First Draft of H.265 Spec Due in February

Our growing appetite for high-def video is putting a serious strain on operator networks, and the result is an enemy we all love to hate: bandwidth caps. So bearing that in mind, it’s good news to hear there’s continued progress on the development of a new video compression standard, the High Efficiency Video Coding specification, or H.265. According to Multichannel News, an initial draft of the new spec should be ready in February, with a completed standard due in January 2013.

The H.265 codec is expected to decrease the bandwidth needed to deliver video by 25% to 50%. The bandwidth savings come at a cost of increased processing complexity, but the benefits, particularly for mobile operators, make the cost worthwhile. GigaOM reported not long ago that data delivery will stop being profitable for mobile carriers in about a year and a half. Without increases in efficiency, you can bet your bottom dollar that carriers will raise data rates as a counter-measure. On the other hand, with a combination of network improvements and compression advances, perhaps we can stave off that outcome and continue to enjoy our mobile streaming services.

New video compression techniques will also be put to the test with the advent of Ultra High-Definition Television. UHDTV is said to increase the number of pixels crammed into a video picture by 400% to 1,600%. The ITU settled on an agreement for the basic tech specs in a UHDTV standard with an announcement last week.

4 thoughts on “First Draft of H.265 Spec Due in February”

  1. Personally I’m thinking 4K is a more relevant short term topic than UHDTV… I expect we’ll see quite a few 4K TV’s at CES in a few months. There could be some real benefits, say to upscaling or passive 3D (e.g. keeping full frame resolution of 1080i) to having 4K TV’s, even before we see any 4K sources.

    Glad to hear about progress on H.265 though. Cue first post from an open source/Google type about why it won’t be better than VP8 in 3… 2… 1…

    While I think the GigaOm post is accurate, I think its overblown. Lots of things are going on to reduce the cost of deploying bandwidth in 4G–the move to all packet/all Ethernet backbones, deployment of small cell (microcell) backhaul towers on light poles rather than towers, etc etc. Should stave off the cost issue somewhat, even if the trend line is still obvious.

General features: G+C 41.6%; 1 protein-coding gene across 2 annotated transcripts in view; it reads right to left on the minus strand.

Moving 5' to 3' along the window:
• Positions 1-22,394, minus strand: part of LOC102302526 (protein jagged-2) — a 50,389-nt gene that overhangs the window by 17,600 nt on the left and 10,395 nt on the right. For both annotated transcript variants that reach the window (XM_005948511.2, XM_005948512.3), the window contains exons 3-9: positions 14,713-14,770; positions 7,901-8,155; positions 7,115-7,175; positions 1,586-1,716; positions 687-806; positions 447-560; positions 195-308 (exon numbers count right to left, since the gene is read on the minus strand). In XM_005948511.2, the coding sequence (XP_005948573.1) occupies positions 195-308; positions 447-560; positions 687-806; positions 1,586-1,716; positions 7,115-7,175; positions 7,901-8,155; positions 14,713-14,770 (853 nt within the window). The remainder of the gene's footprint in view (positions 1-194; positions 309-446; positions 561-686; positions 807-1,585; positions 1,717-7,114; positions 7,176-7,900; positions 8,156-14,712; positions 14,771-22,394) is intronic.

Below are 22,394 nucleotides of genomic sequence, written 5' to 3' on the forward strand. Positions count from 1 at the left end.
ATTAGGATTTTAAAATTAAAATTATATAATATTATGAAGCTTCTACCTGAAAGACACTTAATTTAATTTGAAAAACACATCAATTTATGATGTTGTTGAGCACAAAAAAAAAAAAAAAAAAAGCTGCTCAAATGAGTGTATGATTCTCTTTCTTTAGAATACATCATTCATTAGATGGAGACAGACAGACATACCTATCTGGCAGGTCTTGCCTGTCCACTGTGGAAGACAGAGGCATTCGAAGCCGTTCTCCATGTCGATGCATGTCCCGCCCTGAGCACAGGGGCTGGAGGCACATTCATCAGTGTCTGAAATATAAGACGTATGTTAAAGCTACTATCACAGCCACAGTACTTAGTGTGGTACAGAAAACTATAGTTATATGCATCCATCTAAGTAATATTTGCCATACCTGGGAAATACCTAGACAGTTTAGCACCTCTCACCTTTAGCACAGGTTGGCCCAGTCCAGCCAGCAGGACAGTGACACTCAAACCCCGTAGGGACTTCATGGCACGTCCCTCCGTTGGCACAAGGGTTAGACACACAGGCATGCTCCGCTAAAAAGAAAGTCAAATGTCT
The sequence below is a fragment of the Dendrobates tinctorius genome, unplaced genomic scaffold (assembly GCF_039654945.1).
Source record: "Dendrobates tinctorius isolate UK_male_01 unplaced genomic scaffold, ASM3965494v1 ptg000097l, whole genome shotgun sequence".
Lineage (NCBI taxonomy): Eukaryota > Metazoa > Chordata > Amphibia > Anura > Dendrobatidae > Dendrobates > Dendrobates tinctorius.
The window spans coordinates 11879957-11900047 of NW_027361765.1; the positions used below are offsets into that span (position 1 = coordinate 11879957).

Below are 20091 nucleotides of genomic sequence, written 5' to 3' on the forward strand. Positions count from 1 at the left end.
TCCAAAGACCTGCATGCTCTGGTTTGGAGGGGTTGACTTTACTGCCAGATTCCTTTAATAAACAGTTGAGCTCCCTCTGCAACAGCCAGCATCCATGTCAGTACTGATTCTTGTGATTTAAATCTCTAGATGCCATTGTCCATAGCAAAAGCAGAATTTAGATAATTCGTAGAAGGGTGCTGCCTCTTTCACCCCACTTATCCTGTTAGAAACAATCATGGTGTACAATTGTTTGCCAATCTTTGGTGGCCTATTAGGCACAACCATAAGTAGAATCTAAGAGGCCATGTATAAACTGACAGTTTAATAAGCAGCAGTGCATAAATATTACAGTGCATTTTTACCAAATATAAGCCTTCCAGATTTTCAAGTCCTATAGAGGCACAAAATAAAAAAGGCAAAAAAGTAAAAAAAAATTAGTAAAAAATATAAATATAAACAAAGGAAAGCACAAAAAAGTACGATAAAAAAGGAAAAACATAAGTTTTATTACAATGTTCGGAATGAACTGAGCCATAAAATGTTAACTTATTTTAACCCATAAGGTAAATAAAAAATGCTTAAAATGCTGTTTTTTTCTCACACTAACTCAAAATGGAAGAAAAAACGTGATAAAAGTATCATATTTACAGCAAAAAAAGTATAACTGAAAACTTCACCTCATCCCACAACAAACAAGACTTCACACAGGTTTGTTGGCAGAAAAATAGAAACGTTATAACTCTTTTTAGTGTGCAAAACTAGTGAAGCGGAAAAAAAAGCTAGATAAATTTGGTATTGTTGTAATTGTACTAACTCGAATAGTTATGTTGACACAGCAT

2. The GigaOm post was certainly meant to paint a worst case scenario. Nobody will let it get to a point where data is unprofitable – least of all the carriers.

    RE: anticipated Google response… giggle.

  3. That’s some significant bandwidth savings. Added complexity to the processing though… I wonder if the current state of H.264 hardware decoders are up to the task of H.265 with a simple firmware update… or if yet again we are talking about obsoleting this hardware. I mean MPEG4 / H.264 decoding set top boxes are BARELY out there in the grand scheme of things.

    I’d like to see more content at better quality too and whatever the most efficient means of getting that content to me is what I’ll take. H.265 sounds like its another step in the right direction to making this a reality.

  4. Glenn – I really don’t see Google claiming VP8 is as good as, let alone better than, HEVC. There are good arguments that put it against H.264. But H.265 is the next level. Google is probably working on VP9, or what have you, but they’d be crazy to match VP8 against H.265 and they know it.

    Cypherstream – New HW. H.264 silicon won’t do H.265, that’s the point. It is much more computationally intensive and uses new techniques. Most H.264 HW is optimized for performance and cost, so it has just enough power to decode H.264 at the resolutions it supports and no more. Any extra processing power is wasted cost in the design and silicon. To get 25-50% greater compression you’re looking at at least that much an increase in processing, probably more since it isn’t a linear relationship. It generally takes a bigger increase in processing power than the resulting increase in compression.

Comments are closed.